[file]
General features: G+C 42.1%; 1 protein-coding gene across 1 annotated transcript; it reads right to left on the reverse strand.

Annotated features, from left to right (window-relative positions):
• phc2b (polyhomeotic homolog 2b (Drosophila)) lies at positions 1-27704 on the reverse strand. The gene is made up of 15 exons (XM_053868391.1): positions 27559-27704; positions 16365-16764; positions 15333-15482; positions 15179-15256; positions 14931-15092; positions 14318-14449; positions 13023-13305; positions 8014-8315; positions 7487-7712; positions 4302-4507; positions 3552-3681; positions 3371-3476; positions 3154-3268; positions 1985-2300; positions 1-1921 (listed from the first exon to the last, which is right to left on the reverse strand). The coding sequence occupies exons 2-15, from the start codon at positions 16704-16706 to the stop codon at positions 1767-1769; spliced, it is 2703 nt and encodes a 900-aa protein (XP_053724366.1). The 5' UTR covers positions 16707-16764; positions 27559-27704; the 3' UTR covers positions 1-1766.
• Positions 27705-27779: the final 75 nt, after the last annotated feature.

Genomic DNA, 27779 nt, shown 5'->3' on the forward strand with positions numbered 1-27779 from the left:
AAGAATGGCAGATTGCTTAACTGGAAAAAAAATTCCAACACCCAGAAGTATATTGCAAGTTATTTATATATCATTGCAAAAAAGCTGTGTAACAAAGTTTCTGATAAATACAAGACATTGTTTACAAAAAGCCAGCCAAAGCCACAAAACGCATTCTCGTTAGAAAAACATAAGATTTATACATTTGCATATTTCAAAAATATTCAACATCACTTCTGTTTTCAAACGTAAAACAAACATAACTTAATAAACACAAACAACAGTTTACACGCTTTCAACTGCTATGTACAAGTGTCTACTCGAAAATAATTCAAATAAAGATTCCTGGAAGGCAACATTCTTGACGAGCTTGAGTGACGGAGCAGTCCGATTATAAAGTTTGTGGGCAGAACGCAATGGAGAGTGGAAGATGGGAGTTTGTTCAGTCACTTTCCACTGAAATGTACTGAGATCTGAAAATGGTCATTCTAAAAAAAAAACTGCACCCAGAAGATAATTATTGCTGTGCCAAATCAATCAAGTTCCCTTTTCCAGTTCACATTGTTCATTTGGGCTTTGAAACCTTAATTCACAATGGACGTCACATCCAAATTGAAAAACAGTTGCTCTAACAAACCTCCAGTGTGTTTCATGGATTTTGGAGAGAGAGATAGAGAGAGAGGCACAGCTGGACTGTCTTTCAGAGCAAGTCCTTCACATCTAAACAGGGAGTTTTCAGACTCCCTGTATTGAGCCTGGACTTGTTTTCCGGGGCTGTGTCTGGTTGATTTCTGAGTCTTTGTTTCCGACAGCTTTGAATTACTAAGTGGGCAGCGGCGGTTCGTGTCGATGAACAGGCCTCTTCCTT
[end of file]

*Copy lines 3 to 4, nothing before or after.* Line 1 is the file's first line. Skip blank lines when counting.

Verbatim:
• phc2b (polyhomeotic homolog 2b (Drosophila)) lies at positions 1-27704 on the reverse strand. The gene is made up of 15 exons (XM_053868391.1): positions 27559-27704; positions 16365-16764; positions 15333-15482; positions 15179-15256; positions 14931-15092; positions 14318-14449; positions 13023-13305; positions 8014-8315; positions 7487-7712; positions 4302-4507; positions 3552-3681; positions 3371-3476; positions 3154-3268; positions 1985-2300; positions 1-1921 (listed from the first exon to the last, which is right to left on the reverse strand). The coding sequence occupies exons 2-15, from the start codon at positions 16704-16706 to the stop codon at positions 1767-1769; spliced, it is 2703 nt and encodes a 900-aa protein (XP_053724366.1). The 5' UTR covers positions 16707-16764; positions 27559-27704; the 3' UTR covers positions 1-1766.
• Positions 27705-27779: the final 75 nt, after the last annotated feature.